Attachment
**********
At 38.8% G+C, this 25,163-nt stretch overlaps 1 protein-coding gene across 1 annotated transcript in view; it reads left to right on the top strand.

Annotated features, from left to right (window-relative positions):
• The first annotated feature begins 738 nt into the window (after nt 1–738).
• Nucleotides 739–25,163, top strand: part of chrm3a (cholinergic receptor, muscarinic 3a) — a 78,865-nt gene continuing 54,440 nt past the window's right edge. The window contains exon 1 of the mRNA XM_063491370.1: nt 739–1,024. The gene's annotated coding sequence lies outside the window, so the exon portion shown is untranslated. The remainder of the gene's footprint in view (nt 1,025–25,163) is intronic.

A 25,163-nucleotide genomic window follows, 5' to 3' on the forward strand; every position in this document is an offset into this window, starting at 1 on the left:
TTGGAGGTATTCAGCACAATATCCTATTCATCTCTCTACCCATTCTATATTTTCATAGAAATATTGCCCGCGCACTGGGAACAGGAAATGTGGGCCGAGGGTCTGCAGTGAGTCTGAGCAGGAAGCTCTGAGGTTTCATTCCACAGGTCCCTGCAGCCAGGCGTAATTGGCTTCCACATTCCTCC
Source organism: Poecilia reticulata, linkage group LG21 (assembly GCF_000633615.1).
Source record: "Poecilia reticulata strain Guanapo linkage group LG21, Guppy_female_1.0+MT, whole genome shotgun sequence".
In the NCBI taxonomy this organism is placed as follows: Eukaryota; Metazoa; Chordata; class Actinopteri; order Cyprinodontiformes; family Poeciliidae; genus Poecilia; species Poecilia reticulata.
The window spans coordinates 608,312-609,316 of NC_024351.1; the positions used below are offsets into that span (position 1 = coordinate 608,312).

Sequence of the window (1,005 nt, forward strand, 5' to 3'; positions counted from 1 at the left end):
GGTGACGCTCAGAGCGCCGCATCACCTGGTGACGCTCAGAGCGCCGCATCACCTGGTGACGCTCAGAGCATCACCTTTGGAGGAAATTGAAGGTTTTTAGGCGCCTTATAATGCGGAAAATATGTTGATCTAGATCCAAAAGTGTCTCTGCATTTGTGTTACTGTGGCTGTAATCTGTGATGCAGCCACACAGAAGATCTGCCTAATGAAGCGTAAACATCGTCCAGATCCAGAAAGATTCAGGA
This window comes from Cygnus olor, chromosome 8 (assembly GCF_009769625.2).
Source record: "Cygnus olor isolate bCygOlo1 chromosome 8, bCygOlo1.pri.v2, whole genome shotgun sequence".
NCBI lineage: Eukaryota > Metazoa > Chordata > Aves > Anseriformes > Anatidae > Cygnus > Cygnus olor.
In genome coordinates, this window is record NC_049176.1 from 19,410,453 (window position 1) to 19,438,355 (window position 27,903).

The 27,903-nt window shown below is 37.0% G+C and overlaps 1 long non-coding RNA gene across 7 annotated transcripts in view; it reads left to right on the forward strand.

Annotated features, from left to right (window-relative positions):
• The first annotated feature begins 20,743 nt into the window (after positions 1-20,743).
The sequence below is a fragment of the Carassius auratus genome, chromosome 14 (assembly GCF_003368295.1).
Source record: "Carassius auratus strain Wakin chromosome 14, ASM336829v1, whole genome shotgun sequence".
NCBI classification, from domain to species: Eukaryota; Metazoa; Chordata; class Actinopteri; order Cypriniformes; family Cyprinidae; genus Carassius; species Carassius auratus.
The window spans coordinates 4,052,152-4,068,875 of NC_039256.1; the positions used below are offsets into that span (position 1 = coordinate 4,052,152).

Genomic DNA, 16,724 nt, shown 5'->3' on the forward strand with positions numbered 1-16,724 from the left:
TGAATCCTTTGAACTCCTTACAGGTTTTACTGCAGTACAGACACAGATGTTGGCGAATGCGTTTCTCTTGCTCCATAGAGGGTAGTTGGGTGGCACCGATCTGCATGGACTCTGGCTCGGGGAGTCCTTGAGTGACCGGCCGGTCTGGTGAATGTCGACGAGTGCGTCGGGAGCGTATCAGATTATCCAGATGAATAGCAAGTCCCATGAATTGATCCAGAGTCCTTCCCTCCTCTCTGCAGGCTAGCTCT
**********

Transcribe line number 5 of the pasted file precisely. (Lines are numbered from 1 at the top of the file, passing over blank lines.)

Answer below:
A 25,163-nucleotide genomic window follows, 5' to 3' on the forward strand; every position in this document is an offset into this window, starting at 1 on the left: